icgai ding his career as a judge in his admin
istration of exact Justice to all. Ho said
Gieshum had always stood witii
his party , had advocated lib-
01 al pensions for disabled nnd
dependent soldiers , nnd the strength of his
candidacy lies in the public belief that he
will never bieak his promises , and if elected
would manage public affairs with the same
honesty whicli has eharaeteitzcd his past his
tory Mr. Davison of Minnesota , seconded
Giesham's nomination. Ho said that ho
came fiom a state which had no favorite son ,
but which iCBpondcd with spontnncty to the
choice of the nation.
Ho was followed at 11 : f > S by John H Lj iich
of Massachusetts , who seconded iho nomina
tion of Gresliam ,
MeCnll of Massachusetts , also seconded
Judge Grcsham's nomination.
The nomination w as further seconded by
Mr. Hector of Texas , and ho piedlcted n sue-
ccssfnl campaign with Gresliam us the stand-
aid bearer.
Theio being no further seconds to
Grcsham's nomination , the secretary proceeded -
ceeded to call the roll of states , and when
Indiana was called and Governor Porter
mounted the platform to place Harrison in
nomination n round of cheers were given ,
The Grcshamitcs in the galleries cilcd out
the name of their fnvontfc when Porter
mentioned Hmrison as Indiana's choice , to
which ho responded with emphasis that ho
voiced the unanimous and camest sentiment
of thu Indiana delegation in piesenting liar-
rlson'b name , lu nominating Hmrison Gov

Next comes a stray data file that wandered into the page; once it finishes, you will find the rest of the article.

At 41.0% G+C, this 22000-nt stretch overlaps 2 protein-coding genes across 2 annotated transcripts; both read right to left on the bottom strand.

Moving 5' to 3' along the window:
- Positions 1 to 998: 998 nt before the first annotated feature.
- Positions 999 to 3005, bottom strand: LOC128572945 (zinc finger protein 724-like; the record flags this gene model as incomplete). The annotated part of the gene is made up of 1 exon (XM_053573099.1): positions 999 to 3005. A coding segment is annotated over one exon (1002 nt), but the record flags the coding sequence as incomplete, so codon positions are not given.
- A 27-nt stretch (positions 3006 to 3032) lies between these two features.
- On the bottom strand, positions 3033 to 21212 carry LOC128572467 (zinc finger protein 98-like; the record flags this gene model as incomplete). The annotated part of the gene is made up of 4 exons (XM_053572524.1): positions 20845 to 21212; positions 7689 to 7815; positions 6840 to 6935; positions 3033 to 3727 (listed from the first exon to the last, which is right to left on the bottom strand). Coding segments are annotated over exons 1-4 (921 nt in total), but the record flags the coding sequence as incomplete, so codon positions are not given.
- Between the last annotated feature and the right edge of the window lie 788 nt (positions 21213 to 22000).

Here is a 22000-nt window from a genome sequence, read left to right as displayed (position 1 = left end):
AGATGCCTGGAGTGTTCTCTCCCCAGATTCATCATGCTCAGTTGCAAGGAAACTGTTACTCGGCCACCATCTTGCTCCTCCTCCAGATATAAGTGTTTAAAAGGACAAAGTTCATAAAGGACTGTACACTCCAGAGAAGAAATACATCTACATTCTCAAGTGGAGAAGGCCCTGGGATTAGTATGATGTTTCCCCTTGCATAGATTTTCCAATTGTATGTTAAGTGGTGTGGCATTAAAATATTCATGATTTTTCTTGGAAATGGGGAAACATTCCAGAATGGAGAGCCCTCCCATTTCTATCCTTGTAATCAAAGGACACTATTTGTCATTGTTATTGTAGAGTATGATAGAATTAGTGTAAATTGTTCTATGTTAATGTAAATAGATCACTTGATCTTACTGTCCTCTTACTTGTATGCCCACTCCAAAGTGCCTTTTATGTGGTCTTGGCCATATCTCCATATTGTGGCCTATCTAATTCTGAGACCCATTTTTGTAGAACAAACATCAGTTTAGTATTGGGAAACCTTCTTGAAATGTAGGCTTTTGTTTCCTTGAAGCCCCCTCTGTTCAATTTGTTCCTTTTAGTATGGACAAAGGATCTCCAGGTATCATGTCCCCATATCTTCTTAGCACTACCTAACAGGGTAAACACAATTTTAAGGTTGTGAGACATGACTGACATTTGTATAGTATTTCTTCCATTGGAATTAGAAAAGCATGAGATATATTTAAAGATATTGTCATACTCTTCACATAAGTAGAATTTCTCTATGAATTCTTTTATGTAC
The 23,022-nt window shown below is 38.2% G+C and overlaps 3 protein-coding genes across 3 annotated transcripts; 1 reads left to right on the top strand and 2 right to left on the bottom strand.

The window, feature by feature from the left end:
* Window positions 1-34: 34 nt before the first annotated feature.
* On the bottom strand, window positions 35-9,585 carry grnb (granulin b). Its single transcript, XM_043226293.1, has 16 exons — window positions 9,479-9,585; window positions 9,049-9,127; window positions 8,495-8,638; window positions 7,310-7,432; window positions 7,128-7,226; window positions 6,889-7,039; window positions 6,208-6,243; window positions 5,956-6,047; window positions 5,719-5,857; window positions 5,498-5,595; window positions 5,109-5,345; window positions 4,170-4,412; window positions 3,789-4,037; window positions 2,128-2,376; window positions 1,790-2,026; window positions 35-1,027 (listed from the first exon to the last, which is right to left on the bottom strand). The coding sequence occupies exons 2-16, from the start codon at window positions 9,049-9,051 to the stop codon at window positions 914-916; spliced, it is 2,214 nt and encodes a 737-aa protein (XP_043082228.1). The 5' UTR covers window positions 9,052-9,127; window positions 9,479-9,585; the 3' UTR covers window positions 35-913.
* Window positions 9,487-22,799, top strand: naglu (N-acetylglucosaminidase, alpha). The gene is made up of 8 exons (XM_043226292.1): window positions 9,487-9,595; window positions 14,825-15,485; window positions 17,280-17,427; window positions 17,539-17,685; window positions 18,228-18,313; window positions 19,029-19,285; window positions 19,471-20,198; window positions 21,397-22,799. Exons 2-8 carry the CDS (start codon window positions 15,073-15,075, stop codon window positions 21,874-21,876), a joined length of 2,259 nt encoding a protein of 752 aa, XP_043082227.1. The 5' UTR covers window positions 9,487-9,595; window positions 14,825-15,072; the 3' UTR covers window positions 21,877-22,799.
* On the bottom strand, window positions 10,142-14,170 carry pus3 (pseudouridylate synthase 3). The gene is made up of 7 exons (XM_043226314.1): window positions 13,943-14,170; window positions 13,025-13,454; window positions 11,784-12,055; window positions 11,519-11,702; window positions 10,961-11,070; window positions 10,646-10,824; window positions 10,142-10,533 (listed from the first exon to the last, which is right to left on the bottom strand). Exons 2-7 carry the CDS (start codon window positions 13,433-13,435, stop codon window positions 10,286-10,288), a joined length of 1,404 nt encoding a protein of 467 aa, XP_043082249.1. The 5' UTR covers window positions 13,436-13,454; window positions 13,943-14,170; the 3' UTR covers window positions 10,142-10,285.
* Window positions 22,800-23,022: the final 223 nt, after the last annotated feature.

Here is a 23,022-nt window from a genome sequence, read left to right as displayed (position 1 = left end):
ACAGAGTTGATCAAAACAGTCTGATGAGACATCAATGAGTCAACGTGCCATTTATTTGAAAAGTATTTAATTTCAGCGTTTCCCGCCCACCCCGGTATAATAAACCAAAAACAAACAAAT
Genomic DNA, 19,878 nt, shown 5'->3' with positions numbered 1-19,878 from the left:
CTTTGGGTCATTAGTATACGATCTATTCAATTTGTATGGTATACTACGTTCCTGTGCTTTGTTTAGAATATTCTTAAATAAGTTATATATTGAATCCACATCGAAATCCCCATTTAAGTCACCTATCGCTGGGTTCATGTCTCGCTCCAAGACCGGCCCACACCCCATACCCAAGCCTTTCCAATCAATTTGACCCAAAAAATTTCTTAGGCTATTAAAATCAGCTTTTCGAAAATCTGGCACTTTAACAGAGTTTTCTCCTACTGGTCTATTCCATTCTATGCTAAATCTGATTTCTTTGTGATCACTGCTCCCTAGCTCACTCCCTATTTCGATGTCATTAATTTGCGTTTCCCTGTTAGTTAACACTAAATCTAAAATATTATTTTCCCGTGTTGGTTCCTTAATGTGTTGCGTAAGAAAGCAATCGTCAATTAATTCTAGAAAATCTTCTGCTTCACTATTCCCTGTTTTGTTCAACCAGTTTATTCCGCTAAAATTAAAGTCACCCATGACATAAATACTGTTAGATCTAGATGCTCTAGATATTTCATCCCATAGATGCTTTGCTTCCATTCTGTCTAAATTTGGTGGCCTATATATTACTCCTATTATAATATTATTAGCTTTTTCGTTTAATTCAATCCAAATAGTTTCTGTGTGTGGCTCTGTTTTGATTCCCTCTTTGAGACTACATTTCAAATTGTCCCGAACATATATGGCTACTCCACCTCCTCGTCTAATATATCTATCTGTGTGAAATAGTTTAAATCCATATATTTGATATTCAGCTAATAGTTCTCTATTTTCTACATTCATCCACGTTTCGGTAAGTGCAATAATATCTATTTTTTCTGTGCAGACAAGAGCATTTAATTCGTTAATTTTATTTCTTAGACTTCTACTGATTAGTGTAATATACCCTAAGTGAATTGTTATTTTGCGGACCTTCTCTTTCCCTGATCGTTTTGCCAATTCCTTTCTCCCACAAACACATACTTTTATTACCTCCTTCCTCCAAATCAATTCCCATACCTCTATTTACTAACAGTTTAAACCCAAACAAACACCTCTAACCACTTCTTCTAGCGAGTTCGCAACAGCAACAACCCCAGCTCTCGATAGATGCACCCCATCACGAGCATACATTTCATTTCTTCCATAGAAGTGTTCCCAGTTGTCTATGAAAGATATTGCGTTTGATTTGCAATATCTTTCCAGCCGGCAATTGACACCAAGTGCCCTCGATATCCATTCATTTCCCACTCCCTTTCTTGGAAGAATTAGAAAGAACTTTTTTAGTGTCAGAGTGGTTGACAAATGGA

ernor Porter said :
In Ibbs us ISbO Indiana seems hkelj to hold
the key that will free the fetters that hav o
been bound aiound tiio republicans for four
years. She is alwaj s a close state , but vvlicn
piopcrly worked has never failed to elect re
publican candidates , She has iieverbccn
better organized than now ; the piclimtnary
woik has never bepn moio complete und the
republican musses eeom to have never Veen
more hlglily nrouaeu and eager for the strug
gle. Glvo General Hcnjamlu Harrison jour
commission to lead them and they will im
mediately full Into line and pi ess
forward with enthusiastic confidence to vic
tory. Thoconvention tlmtlutelj met at St.
Louis disappointed the democracy of In
diana by icfusing to place un Indiana candi
date on then ticket. Thu present condition
ol IndUnalstha republican party's opi > oi-
tunity. licnjumin Harrison was never guilty
ol inuatiotiini ; the i.ajae of Uls ancestors to
gain his public ends. His self-reliance Is his
; rcat forte Ho negotiated treaties with the
Indians while govci nor by which their title
to UO.OOO.OOO acres of land was extinguished
nnd the land wns thus opened to settlement.
In n single one ol thcso treaties the Indians
relinquished lands which embrace a third of
Illinois. Ho fought the bitttlo of TIppccanoo